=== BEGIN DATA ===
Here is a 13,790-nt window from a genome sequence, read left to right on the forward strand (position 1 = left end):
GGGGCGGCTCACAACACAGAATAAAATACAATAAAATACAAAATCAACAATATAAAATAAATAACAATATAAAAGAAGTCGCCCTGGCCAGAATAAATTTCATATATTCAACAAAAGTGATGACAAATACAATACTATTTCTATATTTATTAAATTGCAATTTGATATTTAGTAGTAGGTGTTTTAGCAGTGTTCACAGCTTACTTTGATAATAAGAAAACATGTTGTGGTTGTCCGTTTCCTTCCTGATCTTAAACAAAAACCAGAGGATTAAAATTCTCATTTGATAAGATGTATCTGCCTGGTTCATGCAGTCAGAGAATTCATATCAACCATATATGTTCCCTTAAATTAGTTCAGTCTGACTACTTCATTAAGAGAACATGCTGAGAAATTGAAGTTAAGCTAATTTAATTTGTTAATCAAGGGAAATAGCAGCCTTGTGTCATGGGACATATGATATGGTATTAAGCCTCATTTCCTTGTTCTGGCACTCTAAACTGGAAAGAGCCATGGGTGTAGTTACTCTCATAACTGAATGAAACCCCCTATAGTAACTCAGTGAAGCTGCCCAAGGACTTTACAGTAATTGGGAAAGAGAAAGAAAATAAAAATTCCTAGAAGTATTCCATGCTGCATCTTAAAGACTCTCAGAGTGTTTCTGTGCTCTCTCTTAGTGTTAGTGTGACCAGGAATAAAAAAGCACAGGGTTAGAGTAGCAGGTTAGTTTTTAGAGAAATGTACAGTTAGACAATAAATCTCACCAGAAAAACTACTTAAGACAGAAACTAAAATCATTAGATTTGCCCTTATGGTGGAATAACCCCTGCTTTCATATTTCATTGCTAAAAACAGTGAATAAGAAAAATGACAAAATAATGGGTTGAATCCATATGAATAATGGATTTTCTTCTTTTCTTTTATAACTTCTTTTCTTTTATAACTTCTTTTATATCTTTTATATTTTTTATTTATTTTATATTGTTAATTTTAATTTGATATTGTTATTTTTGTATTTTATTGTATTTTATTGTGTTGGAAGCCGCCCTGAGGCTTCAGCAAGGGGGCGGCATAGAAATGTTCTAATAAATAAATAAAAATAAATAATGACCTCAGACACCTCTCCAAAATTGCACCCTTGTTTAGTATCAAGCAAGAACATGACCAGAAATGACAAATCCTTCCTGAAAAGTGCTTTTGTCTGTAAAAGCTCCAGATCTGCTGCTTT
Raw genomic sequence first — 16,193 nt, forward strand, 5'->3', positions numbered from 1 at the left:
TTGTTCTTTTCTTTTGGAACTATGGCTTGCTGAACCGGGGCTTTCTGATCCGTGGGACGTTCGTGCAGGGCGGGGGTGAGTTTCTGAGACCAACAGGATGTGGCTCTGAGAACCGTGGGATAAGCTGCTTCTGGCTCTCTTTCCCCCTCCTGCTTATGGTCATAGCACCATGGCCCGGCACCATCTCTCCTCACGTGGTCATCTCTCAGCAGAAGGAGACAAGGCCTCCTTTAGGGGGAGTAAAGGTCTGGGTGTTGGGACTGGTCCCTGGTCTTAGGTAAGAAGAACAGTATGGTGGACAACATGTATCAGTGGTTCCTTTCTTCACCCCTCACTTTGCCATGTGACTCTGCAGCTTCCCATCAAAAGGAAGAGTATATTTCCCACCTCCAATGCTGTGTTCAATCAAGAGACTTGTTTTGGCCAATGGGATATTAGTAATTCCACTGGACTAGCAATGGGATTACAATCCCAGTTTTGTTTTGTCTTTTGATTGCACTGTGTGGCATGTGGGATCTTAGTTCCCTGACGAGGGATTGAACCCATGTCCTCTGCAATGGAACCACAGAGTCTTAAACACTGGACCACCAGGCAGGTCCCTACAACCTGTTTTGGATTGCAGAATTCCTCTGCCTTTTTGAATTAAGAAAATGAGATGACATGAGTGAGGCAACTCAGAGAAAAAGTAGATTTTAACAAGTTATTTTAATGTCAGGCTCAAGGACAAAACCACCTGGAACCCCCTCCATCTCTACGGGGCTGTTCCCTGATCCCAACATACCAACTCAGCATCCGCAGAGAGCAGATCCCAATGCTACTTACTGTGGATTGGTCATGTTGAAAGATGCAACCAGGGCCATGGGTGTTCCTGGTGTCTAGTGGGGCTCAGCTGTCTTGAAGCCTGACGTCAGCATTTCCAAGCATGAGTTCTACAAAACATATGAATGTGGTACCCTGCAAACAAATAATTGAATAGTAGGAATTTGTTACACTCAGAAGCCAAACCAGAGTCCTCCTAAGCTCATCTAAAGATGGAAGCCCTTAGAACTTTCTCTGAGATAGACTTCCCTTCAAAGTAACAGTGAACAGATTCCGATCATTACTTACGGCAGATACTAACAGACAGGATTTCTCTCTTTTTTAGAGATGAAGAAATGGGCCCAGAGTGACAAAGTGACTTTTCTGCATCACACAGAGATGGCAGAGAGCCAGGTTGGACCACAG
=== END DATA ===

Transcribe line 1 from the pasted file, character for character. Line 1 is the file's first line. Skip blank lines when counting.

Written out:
Here is a 13,790-nt window from a genome sequence, read left to right on the forward strand (position 1 = left end):